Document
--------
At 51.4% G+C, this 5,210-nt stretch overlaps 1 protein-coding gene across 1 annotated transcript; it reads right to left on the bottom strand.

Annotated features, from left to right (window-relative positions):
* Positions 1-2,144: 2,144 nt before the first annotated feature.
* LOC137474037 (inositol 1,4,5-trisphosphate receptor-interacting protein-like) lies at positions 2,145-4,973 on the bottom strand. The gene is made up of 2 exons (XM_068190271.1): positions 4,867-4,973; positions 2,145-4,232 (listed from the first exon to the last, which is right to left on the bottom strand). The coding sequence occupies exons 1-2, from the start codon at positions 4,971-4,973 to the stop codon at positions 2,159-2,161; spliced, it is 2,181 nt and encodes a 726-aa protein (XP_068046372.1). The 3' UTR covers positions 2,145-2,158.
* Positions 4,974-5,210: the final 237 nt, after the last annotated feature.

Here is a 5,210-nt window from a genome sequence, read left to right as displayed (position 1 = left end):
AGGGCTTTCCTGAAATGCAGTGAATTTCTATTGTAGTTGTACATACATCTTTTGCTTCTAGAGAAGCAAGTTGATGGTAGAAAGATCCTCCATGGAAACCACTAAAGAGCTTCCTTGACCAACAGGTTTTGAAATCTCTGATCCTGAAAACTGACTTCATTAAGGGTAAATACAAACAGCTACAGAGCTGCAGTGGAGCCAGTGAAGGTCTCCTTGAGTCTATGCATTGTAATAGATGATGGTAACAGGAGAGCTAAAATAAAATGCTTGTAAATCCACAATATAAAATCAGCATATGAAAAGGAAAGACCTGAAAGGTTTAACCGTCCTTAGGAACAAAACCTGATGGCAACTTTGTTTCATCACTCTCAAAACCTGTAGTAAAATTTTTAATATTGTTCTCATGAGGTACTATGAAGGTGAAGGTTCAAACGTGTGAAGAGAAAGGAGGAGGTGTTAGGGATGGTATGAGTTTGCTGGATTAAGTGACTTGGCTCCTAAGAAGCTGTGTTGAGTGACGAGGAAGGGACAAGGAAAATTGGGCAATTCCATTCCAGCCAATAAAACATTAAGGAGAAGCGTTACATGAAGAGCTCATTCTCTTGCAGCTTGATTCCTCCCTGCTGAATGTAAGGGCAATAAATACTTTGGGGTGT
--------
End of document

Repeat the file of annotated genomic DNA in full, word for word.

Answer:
At 51.4% G+C, this 5,210-nt stretch overlaps 1 protein-coding gene across 1 annotated transcript; it reads right to left on the bottom strand.

Annotated features, from left to right (window-relative positions):
* Positions 1-2,144: 2,144 nt before the first annotated feature.
* LOC137474037 (inositol 1,4,5-trisphosphate receptor-interacting protein-like) lies at positions 2,145-4,973 on the bottom strand. The gene is made up of 2 exons (XM_068190271.1): positions 4,867-4,973; positions 2,145-4,232 (listed from the first exon to the last, which is right to left on the bottom strand). The coding sequence occupies exons 1-2, from the start codon at positions 4,971-4,973 to the stop codon at positions 2,159-2,161; spliced, it is 2,181 nt and encodes a 726-aa protein (XP_068046372.1). The 3' UTR covers positions 2,145-2,158.
* Positions 4,974-5,210: the final 237 nt, after the last annotated feature.

Here is a 5,210-nt window from a genome sequence, read left to right as displayed (position 1 = left end):
AGGGCTTTCCTGAAATGCAGTGAATTTCTATTGTAGTTGTACATACATCTTTTGCTTCTAGAGAAGCAAGTTGATGGTAGAAAGATCCTCCATGGAAACCACTAAAGAGCTTCCTTGACCAACAGGTTTTGAAATCTCTGATCCTGAAAACTGACTTCATTAAGGGTAAATACAAACAGCTACAGAGCTGCAGTGGAGCCAGTGAAGGTCTCCTTGAGTCTATGCATTGTAATAGATGATGGTAACAGGAGAGCTAAAATAAAATGCTTGTAAATCCACAATATAAAATCAGCATATGAAAAGGAAAGACCTGAAAGGTTTAACCGTCCTTAGGAACAAAACCTGATGGCAACTTTGTTTCATCACTCTCAAAACCTGTAGTAAAATTTTTAATATTGTTCTCATGAGGTACTATGAAGGTGAAGGTTCAAACGTGTGAAGAGAAAGGAGGAGGTGTTAGGGATGGTATGAGTTTGCTGGATTAAGTGACTTGGCTCCTAAGAAGCTGTGTTGAGTGACGAGGAAGGGACAAGGAAAATTGGGCAATTCCATTCCAGCCAATAAAACATTAAGGAGAAGCGTTACATGAAGAGCTCATTCTCTTGCAGCTTGATTCCTCCCTGCTGAATGTAAGGGCAATAAATACTTTGGGGTGT